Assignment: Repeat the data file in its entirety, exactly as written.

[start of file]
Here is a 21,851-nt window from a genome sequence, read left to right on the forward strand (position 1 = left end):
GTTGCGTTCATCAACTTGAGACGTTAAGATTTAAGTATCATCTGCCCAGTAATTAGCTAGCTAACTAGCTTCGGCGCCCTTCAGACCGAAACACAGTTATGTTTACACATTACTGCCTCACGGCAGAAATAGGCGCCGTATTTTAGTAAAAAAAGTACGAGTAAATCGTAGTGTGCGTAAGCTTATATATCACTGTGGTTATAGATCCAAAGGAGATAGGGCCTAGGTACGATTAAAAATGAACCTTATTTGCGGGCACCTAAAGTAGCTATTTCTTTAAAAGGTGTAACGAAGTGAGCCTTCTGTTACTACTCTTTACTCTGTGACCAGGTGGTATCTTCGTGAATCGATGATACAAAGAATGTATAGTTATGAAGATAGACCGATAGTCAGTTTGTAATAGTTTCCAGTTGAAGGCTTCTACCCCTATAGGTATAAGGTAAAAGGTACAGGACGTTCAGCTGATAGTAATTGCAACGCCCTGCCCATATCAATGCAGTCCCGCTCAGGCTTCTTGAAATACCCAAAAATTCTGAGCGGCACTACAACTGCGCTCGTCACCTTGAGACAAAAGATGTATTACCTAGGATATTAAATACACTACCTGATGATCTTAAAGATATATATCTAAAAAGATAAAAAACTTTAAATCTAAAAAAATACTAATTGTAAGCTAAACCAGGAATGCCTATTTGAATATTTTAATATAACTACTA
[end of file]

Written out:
Here is a 21,851-nt window from a genome sequence, read left to right on the forward strand (position 1 = left end):
GTTGCGTTCATCAACTTGAGACGTTAAGATTTAAGTATCATCTGCCCAGTAATTAGCTAGCTAACTAGCTTCGGCGCCCTTCAGACCGAAACACAGTTATGTTTACACATTACTGCCTCACGGCAGAAATAGGCGCCGTATTTTAGTAAAAAAAGTACGAGTAAATCGTAGTGTGCGTAAGCTTATATATCACTGTGGTTATAGATCCAAAGGAGATAGGGCCTAGGTACGATTAAAAATGAACCTTATTTGCGGGCACCTAAAGTAGCTATTTCTTTAAAAGGTGTAACGAAGTGAGCCTTCTGTTACTACTCTTTACTCTGTGACCAGGTGGTATCTTCGTGAATCGATGATACAAAGAATGTATAGTTATGAAGATAGACCGATAGTCAGTTTGTAATAGTTTCCAGTTGAAGGCTTCTACCCCTATAGGTATAAGGTAAAAGGTACAGGACGTTCAGCTGATAGTAATTGCAACGCCCTGCCCATATCAATGCAGTCCCGCTCAGGCTTCTTGAAATACCCAAAAATTCTGAGCGGCACTACAACTGCGCTCGTCACCTTGAGACAAAAGATGTATTACCTAGGATATTAAATACACTACCTGATGATCTTAAAGATATATATCTAAAAAGATAAAAAACTTTAAATCTAAAAAAATACTAATTGTAAGCTAAACCAGGAATGCCTATTTGAATATTTTAATATAACTACTA